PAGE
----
PEORIA, Ariz. -- The first week of Spring Training is all about pitching, but things are about to heat up at Mariners camp -- even with rain expected Saturday -- when position players are due to report for their physical exams.
The full squad will be on the field together for the first time Sunday and the initial Cactus League game is Feb. 25.
So far, however, manager Scott Servais and his staff have focused on the pitchers and catchers. And early impressions have been positive, as all 32 healthy pitchers in camp have now thrown their first 10-minute bullpen session after Friday's workout.
Servais, a former big league catcher now in his second year as manager, knows only so much can be learned from the initial throwing sessions. But it's easy to see the Mariners have brought together a solid group of veteran starters and some intriguing young bullpen arms, with a pair of flame-throwing 24-year-olds in Thyago Vieira and Dan Altavilla both on display on Friday.
Vieira, in his first big league camp, figures to open the year at Double-A, but could be one to watch as he was clocked as high as 103 mph in the Arizona Fall League. Altavilla opened eyes with his 0.73 ERA in 15 appearances as a late-season callup from Double-A last year.
Servais has also kept a watchful eye on newcomers like Drew Smyly and Yovani Gallardo, veterans expected to bolster the rotation, as well as a number of other fresh faces in camp.
"It's first bullpens, so it's easy to get crazy," Servais said of first impressions. "There are no hitters in there and nothing really going on. But with the new acquisitions we've got, kind of seeing those guys cock their arm for the first time on the mound, it was good. Guys threw the ball well, they threw strikes, there was a lot to be excited about."
All the pitchers will now throw a second bullpen session over the next three days before advancing to live batting practice and then game action.
The King comes ready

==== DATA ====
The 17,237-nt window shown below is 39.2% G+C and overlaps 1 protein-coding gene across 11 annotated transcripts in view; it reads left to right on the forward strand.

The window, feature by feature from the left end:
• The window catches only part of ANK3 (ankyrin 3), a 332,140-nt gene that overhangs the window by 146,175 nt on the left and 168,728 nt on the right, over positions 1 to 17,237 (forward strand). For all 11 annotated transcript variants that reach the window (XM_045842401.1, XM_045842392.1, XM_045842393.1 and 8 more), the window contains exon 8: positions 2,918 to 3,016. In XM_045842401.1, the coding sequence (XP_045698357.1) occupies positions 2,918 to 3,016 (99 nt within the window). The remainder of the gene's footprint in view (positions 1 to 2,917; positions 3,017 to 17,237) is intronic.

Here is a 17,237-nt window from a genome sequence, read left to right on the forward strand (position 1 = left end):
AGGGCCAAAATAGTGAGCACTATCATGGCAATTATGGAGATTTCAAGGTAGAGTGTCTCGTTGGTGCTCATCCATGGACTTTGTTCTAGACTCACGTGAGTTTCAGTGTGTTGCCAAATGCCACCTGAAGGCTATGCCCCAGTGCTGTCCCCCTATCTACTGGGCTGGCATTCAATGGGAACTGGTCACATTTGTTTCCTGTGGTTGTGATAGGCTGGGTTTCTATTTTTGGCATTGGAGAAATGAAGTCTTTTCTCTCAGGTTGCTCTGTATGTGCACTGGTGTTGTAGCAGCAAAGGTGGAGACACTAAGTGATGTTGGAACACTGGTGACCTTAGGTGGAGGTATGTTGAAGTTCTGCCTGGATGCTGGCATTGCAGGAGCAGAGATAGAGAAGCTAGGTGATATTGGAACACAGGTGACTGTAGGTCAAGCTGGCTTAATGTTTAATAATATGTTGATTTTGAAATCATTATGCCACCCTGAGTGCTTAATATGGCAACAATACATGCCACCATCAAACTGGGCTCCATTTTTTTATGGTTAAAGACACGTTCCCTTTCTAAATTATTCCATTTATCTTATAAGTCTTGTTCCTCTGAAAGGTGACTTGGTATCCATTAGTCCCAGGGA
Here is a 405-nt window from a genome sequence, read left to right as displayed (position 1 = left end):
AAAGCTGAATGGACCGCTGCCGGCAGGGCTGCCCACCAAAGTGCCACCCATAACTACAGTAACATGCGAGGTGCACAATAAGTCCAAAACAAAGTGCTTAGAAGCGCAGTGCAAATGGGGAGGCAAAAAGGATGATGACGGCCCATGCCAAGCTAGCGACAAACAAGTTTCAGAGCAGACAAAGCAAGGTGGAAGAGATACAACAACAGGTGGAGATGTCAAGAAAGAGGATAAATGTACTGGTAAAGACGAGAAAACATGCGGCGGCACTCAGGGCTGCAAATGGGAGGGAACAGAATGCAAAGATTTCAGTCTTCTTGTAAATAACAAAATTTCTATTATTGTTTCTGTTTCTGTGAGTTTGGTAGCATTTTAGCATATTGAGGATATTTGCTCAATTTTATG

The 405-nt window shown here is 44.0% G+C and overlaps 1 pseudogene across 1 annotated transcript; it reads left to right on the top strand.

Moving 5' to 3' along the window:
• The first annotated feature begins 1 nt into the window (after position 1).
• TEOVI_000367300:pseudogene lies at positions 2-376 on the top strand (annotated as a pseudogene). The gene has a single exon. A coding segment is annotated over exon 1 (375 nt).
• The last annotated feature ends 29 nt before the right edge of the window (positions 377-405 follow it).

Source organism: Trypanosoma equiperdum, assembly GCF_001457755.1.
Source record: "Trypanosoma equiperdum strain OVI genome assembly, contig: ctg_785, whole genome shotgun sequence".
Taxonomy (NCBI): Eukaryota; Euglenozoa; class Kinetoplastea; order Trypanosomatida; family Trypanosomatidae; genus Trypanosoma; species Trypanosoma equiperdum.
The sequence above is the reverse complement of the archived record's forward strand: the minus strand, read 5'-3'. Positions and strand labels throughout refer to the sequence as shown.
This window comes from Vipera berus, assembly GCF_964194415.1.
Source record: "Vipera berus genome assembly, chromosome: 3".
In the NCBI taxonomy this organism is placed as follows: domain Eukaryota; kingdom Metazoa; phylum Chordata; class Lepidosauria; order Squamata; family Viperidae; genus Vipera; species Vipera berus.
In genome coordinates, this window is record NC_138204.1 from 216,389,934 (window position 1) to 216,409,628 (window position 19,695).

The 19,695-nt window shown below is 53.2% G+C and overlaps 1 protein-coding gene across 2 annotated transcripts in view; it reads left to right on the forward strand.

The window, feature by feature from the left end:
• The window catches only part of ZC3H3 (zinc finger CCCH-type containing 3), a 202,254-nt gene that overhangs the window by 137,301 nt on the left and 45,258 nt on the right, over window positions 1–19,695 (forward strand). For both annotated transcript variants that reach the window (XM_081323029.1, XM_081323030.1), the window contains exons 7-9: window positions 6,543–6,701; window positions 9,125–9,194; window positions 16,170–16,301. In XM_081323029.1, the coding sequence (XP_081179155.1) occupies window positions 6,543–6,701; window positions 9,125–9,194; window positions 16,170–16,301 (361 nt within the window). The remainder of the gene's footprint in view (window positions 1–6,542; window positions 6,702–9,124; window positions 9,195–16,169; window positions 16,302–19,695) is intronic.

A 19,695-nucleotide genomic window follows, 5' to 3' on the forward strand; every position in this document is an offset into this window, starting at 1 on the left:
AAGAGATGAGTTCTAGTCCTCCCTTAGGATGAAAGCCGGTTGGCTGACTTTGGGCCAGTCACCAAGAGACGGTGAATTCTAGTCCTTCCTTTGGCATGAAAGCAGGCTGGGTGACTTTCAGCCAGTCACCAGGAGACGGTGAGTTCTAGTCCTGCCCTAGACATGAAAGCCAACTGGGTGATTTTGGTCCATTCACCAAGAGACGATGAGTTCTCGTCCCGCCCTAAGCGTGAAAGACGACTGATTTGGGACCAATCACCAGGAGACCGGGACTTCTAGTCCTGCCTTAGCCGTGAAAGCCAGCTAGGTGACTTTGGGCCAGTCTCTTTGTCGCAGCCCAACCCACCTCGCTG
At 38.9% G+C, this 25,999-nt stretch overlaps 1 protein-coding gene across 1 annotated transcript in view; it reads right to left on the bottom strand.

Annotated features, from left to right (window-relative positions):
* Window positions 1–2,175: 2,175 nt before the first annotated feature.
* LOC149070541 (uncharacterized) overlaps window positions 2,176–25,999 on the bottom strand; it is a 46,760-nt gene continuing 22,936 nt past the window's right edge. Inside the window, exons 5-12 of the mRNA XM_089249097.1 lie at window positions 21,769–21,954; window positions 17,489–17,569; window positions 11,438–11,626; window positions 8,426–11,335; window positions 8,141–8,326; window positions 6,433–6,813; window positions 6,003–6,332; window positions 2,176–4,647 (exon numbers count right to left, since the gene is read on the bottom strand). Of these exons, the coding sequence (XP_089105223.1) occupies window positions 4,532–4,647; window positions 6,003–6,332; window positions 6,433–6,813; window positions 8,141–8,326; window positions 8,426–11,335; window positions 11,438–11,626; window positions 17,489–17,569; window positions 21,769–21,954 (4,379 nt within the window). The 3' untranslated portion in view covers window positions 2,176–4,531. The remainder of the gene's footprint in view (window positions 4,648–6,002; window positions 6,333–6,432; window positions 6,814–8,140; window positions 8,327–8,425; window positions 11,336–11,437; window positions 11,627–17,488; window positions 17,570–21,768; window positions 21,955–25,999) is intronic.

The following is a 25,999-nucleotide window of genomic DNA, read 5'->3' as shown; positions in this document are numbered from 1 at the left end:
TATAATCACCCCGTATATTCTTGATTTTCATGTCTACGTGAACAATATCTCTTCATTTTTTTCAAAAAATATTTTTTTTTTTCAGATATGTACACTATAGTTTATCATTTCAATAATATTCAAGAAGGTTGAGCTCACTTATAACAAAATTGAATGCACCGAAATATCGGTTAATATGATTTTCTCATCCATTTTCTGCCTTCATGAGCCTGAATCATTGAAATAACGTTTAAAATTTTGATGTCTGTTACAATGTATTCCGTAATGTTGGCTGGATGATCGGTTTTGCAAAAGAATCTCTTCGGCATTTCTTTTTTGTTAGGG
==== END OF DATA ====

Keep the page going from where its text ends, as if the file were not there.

Felix Hernandez normally doesn't even start his bullpen sessions until a week after most pitchers, but he's on the same schedule as everyone else this year as the 30-year-old Venezuelan looks to prepare himself for the World Baseball Classic in early March.
Hernandez threw with purpose in his first time on the mound Thursday and is expected to take the hill again Sunday along with the rest of Seattle's starters.
"He is farther along, there is no doubt," Servais said. "His throwing program is ramped up earlier, he has thrown a couple games in winter ball, so he's in a much different spot than we saw last year."
Playing by the (new) rules
Servais met with MLB chief baseball officer Joe Torre as well as senior VP standards and on-field operations Joe Garagiola Jr. and director of Major League umpires Randy Marsh, on Friday morning to be updated on potential rule changes
Servais said MLB is leaning toward instituting a rule where a batter will automatically be awarded first base on an intentional walk without the pitcher having to throw any pitches. The other major discussion is about limiting the time a manager has to issue a replay challenge.
As a former catcher, Servais has no problem with the intentional walk change, noting he had a pitcher throw one over his head to the backstop to allow the winning run to score once in a Minor League contest.
"I did lose a game that way, so I'm a fan of it," he said with a smile. "Everybody says some of the pitchers are uncomfortable with [throwing pitches on an intentional walk]. Well, every catcher is uncomfortable with it. You just hope the guy throws it close to you."
Greg Johns has covered the Mariners since 1997, and for MLB.com since 2011. Follow him on Twitter @GregJohnsMLB and listen to his podcast. This story was not subject to the approval of Major League Baseball or its clubs.